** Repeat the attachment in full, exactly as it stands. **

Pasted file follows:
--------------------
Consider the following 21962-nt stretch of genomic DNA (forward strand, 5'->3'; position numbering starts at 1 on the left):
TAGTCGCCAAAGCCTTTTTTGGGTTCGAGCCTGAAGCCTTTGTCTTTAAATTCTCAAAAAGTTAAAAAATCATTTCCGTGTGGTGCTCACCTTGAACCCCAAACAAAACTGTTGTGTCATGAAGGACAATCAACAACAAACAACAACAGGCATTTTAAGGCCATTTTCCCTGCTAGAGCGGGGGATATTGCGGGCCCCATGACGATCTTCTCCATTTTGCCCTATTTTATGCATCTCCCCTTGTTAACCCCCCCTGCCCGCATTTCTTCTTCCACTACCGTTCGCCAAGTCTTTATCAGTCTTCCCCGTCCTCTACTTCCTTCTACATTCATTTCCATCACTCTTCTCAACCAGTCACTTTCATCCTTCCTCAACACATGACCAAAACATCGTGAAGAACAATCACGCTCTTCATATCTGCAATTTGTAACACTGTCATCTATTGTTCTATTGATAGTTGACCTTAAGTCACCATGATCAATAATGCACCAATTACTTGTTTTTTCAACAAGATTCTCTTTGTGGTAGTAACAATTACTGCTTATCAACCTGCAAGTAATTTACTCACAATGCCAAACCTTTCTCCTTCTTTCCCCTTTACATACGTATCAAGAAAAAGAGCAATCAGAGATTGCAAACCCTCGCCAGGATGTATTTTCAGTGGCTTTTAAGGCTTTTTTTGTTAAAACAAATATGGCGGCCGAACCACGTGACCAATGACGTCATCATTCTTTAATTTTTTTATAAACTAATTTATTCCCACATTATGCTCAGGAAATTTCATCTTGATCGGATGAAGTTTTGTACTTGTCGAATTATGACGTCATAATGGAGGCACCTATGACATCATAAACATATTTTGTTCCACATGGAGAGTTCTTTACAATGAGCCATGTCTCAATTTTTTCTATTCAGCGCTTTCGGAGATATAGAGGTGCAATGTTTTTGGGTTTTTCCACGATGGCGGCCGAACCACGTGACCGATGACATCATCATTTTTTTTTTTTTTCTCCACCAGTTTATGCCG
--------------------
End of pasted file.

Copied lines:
Consider the following 21962-nt stretch of genomic DNA (forward strand, 5'->3'; position numbering starts at 1 on the left):
TAGTCGCCAAAGCCTTTTTTGGGTTCGAGCCTGAAGCCTTTGTCTTTAAATTCTCAAAAAGTTAAAAAATCATTTCCGTGTGGTGCTCACCTTGAACCCCAAACAAAACTGTTGTGTCATGAAGGACAATCAACAACAAACAACAACAGGCATTTTAAGGCCATTTTCCCTGCTAGAGCGGGGGATATTGCGGGCCCCATGACGATCTTCTCCATTTTGCCCTATTTTATGCATCTCCCCTTGTTAACCCCCCCTGCCCGCATTTCTTCTTCCACTACCGTTCGCCAAGTCTTTATCAGTCTTCCCCGTCCTCTACTTCCTTCTACATTCATTTCCATCACTCTTCTCAACCAGTCACTTTCATCCTTCCTCAACACATGACCAAAACATCGTGAAGAACAATCACGCTCTTCATATCTGCAATTTGTAACACTGTCATCTATTGTTCTATTGATAGTTGACCTTAAGTCACCATGATCAATAATGCACCAATTACTTGTTTTTTCAACAAGATTCTCTTTGTGGTAGTAACAATTACTGCTTATCAACCTGCAAGTAATTTACTCACAATGCCAAACCTTTCTCCTTCTTTCCCCTTTACATACGTATCAAGAAAAAGAGCAATCAGAGATTGCAAACCCTCGCCAGGATGTATTTTCAGTGGCTTTTAAGGCTTTTTTTGTTAAAACAAATATGGCGGCCGAACCACGTGACCAATGACGTCATCATTCTTTAATTTTTTTATAAACTAATTTATTCCCACATTATGCTCAGGAAATTTCATCTTGATCGGATGAAGTTTTGTACTTGTCGAATTATGACGTCATAATGGAGGCACCTATGACATCATAAACATATTTTGTTCCACATGGAGAGTTCTTTACAATGAGCCATGTCTCAATTTTTTCTATTCAGCGCTTTCGGAGATATAGAGGTGCAATGTTTTTGGGTTTTTCCACGATGGCGGCCGAACCACGTGACCGATGACATCATCATTTTTTTTTTTTTTCTCCACCAGTTTATGCCG